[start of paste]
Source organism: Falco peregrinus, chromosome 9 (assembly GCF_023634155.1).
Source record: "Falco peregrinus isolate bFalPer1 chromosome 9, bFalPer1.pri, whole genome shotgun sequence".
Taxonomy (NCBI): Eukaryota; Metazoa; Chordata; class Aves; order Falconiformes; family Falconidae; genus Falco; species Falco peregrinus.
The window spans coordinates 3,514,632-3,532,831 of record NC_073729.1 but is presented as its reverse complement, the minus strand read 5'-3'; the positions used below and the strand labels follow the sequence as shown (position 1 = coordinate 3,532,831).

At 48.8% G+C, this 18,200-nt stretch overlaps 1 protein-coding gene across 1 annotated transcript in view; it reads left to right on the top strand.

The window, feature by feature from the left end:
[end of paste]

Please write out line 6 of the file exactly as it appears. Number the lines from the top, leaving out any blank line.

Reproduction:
The window, feature by feature from the left end: